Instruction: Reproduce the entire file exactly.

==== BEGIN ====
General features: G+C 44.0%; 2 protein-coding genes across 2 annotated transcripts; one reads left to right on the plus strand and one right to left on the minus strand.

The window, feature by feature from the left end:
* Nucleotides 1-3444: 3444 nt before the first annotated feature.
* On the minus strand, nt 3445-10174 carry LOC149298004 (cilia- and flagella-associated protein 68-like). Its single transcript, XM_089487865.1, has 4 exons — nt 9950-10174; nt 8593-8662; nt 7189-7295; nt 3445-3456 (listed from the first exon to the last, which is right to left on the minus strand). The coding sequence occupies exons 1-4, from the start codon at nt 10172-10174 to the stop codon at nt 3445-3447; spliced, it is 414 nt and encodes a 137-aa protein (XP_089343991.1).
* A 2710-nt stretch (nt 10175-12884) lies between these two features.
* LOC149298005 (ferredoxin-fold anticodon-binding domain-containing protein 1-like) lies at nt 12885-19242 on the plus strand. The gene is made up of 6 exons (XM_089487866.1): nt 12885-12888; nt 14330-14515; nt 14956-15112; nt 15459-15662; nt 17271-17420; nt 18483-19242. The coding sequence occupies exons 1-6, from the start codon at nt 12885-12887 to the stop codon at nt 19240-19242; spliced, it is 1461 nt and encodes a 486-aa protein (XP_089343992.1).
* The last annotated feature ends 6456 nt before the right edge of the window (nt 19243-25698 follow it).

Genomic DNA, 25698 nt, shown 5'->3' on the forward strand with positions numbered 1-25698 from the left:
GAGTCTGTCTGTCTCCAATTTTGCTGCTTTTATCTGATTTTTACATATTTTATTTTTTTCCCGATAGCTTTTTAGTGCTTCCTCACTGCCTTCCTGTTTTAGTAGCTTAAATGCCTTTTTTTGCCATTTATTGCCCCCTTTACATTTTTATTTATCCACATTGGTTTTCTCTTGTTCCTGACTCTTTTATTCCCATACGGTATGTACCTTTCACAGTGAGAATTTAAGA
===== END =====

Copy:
General features: G+C 44.0%; 2 protein-coding genes across 2 annotated transcripts; one reads left to right on the plus strand and one right to left on the minus strand.

The window, feature by feature from the left end:
* Nucleotides 1-3444: 3444 nt before the first annotated feature.
* On the minus strand, nt 3445-10174 carry LOC149298004 (cilia- and flagella-associated protein 68-like). Its single transcript, XM_089487865.1, has 4 exons — nt 9950-10174; nt 8593-8662; nt 7189-7295; nt 3445-3456 (listed from the first exon to the last, which is right to left on the minus strand). The coding sequence occupies exons 1-4, from the start codon at nt 10172-10174 to the stop codon at nt 3445-3447; spliced, it is 414 nt and encodes a 137-aa protein (XP_089343991.1).
* A 2710-nt stretch (nt 10175-12884) lies between these two features.
* LOC149298005 (ferredoxin-fold anticodon-binding domain-containing protein 1-like) lies at nt 12885-19242 on the plus strand. The gene is made up of 6 exons (XM_089487866.1): nt 12885-12888; nt 14330-14515; nt 14956-15112; nt 15459-15662; nt 17271-17420; nt 18483-19242. The coding sequence occupies exons 1-6, from the start codon at nt 12885-12887 to the stop codon at nt 19240-19242; spliced, it is 1461 nt and encodes a 486-aa protein (XP_089343992.1).
* The last annotated feature ends 6456 nt before the right edge of the window (nt 19243-25698 follow it).

Genomic DNA, 25698 nt, shown 5'->3' on the forward strand with positions numbered 1-25698 from the left:
GAGTCTGTCTGTCTCCAATTTTGCTGCTTTTATCTGATTTTTACATATTTTATTTTTTTCCCGATAGCTTTTTAGTGCTTCCTCACTGCCTTCCTGTTTTAGTAGCTTAAATGCCTTTTTTTGCCATTTATTGCCCCCTTTACATTTTTATTTATCCACATTGGTTTTCTCTTGTTCCTGACTCTTTTATTCCCATACGGTATGTACCTTTCACAGTGAGAATTTAAGA